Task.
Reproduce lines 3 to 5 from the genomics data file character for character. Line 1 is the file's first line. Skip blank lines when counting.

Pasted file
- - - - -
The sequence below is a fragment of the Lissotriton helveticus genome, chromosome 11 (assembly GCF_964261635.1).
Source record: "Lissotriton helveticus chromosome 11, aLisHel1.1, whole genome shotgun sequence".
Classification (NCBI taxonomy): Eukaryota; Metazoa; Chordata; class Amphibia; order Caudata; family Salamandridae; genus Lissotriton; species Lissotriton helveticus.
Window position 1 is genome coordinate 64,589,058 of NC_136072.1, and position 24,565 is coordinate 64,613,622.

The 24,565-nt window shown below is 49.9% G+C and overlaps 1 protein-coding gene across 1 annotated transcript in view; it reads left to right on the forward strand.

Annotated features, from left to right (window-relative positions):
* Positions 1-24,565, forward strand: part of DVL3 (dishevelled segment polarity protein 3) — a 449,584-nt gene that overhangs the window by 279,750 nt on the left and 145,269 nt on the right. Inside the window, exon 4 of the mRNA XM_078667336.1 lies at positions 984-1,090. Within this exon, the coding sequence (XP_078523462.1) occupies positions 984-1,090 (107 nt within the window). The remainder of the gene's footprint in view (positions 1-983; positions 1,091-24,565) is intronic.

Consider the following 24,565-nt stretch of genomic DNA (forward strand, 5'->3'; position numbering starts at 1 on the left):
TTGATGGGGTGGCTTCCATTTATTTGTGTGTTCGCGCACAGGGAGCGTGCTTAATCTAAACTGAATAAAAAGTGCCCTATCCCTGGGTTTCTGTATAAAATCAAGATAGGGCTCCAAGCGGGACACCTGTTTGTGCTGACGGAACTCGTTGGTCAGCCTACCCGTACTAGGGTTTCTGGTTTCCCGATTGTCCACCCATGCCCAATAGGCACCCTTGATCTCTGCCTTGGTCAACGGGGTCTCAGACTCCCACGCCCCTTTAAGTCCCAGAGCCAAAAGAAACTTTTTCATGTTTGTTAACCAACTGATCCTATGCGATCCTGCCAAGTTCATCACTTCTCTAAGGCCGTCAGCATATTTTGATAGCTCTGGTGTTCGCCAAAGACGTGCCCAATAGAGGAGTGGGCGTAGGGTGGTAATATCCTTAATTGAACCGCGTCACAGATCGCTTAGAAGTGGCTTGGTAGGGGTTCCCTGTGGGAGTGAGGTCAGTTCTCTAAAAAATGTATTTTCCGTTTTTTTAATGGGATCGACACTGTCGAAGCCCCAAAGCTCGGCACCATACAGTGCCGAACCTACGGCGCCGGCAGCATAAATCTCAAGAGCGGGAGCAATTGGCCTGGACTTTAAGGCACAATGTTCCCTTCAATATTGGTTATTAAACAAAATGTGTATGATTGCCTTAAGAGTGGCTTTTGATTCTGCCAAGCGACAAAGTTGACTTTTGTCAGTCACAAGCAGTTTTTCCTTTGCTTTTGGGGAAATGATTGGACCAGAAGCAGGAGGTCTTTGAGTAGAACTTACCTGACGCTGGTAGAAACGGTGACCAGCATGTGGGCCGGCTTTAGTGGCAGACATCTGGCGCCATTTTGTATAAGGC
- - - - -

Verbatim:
Classification (NCBI taxonomy): Eukaryota; Metazoa; Chordata; class Amphibia; order Caudata; family Salamandridae; genus Lissotriton; species Lissotriton helveticus.
Window position 1 is genome coordinate 64,589,058 of NC_136072.1, and position 24,565 is coordinate 64,613,622.

The 24,565-nt window shown below is 49.9% G+C and overlaps 1 protein-coding gene across 1 annotated transcript in view; it reads left to right on the forward strand.